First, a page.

Undoubtedly, the 1920’s were huge for film, beginning the ‘Golden Age of Hollywood’, famed for the forward thinking of the industry both in terms of technology and attitudes. Film-goers saw the introduction of sound to the pictures with the Jazz Singer in 1927, leading to the rise of the aptly-named ‘talkies’. But more than this technological revelation, censorship laws were loosening their grip on the industry and more raunchy films began hitting the screens, allowing society to be more embracing of sexuality and femininity.
The 2020’s will no doubt see a greater expansion of inclusivity and progressive thinking, with strong female leads continuing to wave the flag for feminism
Similar to its partner 100 years previously, the 2020’s will no doubt see a greater expansion of inclusivity and progressive thinking, with strong female leads continuing to wave the flag for feminism. Films scheduled for release this year, including Black Widow and Wonder Woman 1984 will break the barriers of the ‘traditional’ masculine superheroes. Just as 1920s did, future years are set to positively redefine perceptions of women.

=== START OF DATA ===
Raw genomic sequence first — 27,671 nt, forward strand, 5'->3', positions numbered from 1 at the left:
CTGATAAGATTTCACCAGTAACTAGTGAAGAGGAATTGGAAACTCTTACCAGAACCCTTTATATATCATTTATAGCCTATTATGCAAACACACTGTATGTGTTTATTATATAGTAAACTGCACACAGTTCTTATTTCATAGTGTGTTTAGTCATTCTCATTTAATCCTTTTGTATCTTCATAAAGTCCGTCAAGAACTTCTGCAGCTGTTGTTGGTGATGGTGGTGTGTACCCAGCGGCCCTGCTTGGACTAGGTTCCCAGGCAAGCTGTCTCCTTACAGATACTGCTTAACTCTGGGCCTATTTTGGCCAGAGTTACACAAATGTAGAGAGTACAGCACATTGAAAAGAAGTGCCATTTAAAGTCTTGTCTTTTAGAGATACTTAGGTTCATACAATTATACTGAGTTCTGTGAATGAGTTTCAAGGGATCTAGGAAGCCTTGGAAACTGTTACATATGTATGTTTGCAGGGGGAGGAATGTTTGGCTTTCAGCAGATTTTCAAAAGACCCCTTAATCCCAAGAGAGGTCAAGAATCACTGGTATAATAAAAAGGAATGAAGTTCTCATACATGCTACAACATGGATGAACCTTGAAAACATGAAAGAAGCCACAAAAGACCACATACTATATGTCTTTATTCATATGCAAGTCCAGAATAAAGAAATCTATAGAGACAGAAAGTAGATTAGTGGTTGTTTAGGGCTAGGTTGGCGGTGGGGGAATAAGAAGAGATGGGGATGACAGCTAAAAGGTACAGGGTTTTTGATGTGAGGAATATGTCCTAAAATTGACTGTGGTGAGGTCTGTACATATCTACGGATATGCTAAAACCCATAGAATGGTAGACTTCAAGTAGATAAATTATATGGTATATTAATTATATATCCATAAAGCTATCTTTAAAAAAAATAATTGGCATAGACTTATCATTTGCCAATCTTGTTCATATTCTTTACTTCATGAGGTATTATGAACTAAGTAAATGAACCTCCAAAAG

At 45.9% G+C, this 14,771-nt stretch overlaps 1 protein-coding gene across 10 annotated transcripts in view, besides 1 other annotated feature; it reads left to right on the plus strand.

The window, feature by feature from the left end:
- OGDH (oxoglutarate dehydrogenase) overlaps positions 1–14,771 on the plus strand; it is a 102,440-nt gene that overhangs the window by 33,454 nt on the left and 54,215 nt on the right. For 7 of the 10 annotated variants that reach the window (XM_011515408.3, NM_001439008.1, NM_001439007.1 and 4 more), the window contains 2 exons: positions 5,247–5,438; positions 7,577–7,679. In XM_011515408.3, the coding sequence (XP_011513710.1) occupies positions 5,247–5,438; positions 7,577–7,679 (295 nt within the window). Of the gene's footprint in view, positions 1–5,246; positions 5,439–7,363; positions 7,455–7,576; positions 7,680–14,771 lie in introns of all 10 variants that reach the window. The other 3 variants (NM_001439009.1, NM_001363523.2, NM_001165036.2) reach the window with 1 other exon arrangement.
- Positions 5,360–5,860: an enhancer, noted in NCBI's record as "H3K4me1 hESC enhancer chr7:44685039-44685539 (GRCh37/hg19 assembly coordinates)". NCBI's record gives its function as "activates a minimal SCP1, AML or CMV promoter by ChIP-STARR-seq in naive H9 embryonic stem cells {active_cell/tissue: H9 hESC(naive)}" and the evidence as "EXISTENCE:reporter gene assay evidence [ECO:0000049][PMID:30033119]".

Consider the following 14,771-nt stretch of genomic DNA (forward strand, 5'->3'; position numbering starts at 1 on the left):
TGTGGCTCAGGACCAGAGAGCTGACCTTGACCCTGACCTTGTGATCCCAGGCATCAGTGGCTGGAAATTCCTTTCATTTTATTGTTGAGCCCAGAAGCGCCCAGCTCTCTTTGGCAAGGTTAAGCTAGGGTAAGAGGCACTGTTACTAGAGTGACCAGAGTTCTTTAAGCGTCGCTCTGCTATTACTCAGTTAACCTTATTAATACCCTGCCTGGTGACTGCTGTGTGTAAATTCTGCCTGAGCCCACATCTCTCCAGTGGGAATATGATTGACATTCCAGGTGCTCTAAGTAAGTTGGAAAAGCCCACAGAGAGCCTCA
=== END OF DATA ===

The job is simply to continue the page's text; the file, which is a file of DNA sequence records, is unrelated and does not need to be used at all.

The 1920’s were also a decade of iconic fashion – skirts became shorter and the notion of seeing a calf in public was no longer a cause of mass-hysteria. The ladies of the 20’s – the unforgettable ‘flapper’ - expressed their femininity through their fashion, making daring and revealing choices. This is quiet the contrast to today, with equally progressive moves in fashion, but heading in a very different direction.
Standards and expectations have moved on and women no longer have to ‘show some skin’ to be considered sexy
Standards and expectations have moved on and women no longer have to ‘show some skin’ to be considered sexy – even in the past 10 years we’ve seen a change in this attitude which is set to continue moving into the new decade. We’ve gone full circle as the mid-length skirts which first took the scene in the 1920s are back at the height of fashion in the 2020s.
And finally, who can forget the 1920’s outrageous reputation as the decade of decadence – partying from dusk until dawn was norm for our well-to-do ancestors. But it turns out you can have too much of a good thing. As partying reached new extremes the ‘Night-Club Bill’ of 1925 was introduced, aiming aimed to calm the ever-growing nightlife sweeping British cities.
Drinking, gambling and ‘general immorality’ were among the culprits being targeted by the Bill, which were deemed unacceptable by the authorities. But even the government recognised they were going against the grain of youth-culture, claiming to try to avoid ‘kill-joy’ legislation and not dampen the spirits of the empowered young population. The comparison to today needs no explanation. A Friday night on Bigg Market is all the evidence you need to see that some things, be it 1920’s or 2020’s, will never change.